Starting a Garden From Seeds

Overview

Starting a garden from seeds is not only a rewarding experience, but also can often be much more affordable than purchasing potted plants from a nursery or garden center. Look over a few garden guides for your region and make a list of the types of plants you find attractive. From there you can purchase seeds from your list and start preparing for your new garden. For best results, start your seeds indoors to control their environment, and plant outside later for a full-looking garden instantly.

Step 1

Plan out how you want your garden to look on paper, taking into account the types of plants you want, their mature sizes, and whether your garden location is in full sun or shade. From your garden design, count out the number of plants you need of each type.

Step 2

Prepare small pots in your seed trays by filling them with soil. You'll want to set up enough pots to grow as many plants as your garden design dictates. Place your trays in a sunny, south-facing window or under a grow light.

Step 3

Follow the guidelines on your seed packets to plant your seeds at the correct depth for the type of seeds you have. While some seeds will be an inch deep, others only need to be lightly mixed with the top of the soil.

Step 4

Add an inch of water to the seed tray. As the water is absorbed into the pots, continue to refill the tray until the top layer of soil in each pot looks moist. Cover the tray with the lid to create a mini greenhouse for the seeds to germinate.

Step 5

Water again whenever the soil looks dry. You should notice that as your seeds germinate and the seedlings get taller and produce leaves that you will need to water more frequently. Remove the lid of the tray when the seedlings have reached it.

Step 6

Plant out into the garden following your diagram once the seedlings have been growing for at least 2 months. Keep the seedlings well watered for the first month or two outside until you see new growth.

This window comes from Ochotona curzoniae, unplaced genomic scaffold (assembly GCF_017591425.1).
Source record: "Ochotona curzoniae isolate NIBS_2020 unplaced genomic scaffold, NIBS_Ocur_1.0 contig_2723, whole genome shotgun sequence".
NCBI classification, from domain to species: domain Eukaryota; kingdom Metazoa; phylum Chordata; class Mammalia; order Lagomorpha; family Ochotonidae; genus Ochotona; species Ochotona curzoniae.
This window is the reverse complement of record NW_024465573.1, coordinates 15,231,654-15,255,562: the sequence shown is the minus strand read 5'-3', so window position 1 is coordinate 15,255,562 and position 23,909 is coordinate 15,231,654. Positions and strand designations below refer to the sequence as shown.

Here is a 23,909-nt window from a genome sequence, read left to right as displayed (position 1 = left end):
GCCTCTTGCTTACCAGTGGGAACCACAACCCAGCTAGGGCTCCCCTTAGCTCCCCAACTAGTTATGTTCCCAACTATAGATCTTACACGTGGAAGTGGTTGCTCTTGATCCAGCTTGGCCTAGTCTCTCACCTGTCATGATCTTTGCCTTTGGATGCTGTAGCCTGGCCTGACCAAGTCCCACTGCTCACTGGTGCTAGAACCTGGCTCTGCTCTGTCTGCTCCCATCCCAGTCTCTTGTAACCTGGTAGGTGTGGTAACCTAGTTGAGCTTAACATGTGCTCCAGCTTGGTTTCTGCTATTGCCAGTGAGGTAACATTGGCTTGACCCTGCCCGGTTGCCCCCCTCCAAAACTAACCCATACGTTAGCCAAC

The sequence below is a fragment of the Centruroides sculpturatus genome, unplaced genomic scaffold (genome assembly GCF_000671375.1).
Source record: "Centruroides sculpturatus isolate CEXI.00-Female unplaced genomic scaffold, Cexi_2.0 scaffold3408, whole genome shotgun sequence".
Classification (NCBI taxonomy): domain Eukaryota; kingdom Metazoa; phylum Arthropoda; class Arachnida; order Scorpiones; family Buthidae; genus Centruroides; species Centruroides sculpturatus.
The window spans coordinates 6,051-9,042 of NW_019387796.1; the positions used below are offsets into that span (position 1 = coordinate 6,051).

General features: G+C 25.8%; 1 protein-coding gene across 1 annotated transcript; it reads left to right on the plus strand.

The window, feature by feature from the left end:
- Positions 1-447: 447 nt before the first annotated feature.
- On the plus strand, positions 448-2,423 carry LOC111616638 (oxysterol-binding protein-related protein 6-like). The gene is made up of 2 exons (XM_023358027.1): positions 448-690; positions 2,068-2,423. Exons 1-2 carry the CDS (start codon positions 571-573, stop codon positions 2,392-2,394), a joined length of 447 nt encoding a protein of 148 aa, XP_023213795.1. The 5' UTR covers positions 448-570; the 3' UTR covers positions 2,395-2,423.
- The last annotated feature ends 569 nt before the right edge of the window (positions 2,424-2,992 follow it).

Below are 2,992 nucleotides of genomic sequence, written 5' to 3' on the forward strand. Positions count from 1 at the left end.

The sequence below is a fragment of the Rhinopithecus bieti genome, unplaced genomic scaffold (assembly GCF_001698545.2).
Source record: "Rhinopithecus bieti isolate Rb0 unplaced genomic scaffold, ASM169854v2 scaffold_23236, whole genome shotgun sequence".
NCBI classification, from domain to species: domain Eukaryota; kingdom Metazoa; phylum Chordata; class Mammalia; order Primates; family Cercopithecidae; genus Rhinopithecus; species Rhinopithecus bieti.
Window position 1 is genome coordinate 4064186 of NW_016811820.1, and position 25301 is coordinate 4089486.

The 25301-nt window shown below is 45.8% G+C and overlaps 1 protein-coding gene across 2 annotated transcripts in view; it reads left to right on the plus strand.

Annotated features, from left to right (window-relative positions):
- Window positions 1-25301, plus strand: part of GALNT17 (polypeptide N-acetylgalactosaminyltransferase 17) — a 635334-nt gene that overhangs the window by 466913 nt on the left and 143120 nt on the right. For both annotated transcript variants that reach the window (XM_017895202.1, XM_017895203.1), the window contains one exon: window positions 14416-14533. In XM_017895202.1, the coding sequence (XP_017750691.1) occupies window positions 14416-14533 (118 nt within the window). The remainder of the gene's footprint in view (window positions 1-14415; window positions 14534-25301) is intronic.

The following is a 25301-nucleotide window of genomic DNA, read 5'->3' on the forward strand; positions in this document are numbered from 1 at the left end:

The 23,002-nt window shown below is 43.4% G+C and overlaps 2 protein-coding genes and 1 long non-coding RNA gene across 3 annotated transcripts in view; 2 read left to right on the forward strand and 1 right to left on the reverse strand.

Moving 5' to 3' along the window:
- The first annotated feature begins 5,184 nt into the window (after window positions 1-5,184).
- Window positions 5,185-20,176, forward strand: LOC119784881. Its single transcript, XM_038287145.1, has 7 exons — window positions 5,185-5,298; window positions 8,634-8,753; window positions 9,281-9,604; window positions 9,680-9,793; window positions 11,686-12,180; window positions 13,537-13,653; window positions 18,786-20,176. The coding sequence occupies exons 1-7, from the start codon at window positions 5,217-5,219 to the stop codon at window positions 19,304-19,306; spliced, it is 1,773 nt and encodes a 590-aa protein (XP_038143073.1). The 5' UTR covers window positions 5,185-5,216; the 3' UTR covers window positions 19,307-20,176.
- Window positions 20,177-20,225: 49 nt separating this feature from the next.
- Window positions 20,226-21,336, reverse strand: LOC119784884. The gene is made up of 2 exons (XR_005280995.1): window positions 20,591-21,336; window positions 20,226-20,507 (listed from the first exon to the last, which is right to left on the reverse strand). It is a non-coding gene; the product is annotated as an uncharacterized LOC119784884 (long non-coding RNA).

Step 7

Continue regular watering as needed based on the types of plants you are growing and the rainfall for your area. An irrigation system in the garden can help you control the amount of water going into the soil and make the task easier on you.

Tips and Warnings

  • Do not let your soil go dry or the seeds may not germinate and seedlings hardly recover once withered. Placing a Popsicle stick or clay worm into the soil can be a visual indicator of your soil's moisture levels.

Things You'll Need

  • Graph paper and pencil
  • Seed packets
  • Seed trays with lids
  • Small pots
  • Pan or tray
  • Grow light or sunny window
  • Garden soil
  • Seeds
  • Water
  • Hand trowel
  • Garden hose or irrigation system

References

  • "Success With Seeds;" Chris Wheeler and Valerie Wheeler; 2004
Keywords: starting a garden from seeds, growing seeds, starting with seeds

About this Author

Writing from Virginia, Margaret Telsch-Williams specializes in personal finance, money management, gardening, crafts and sewing, cooking, DIY projects and travel. When not writing instructional articles online, she works for the website Widescreen Warrior as a contributor and podcast co-host discussing all things film and entertainment. She holds a Bachelor of Science in biology and a master's degree in writing.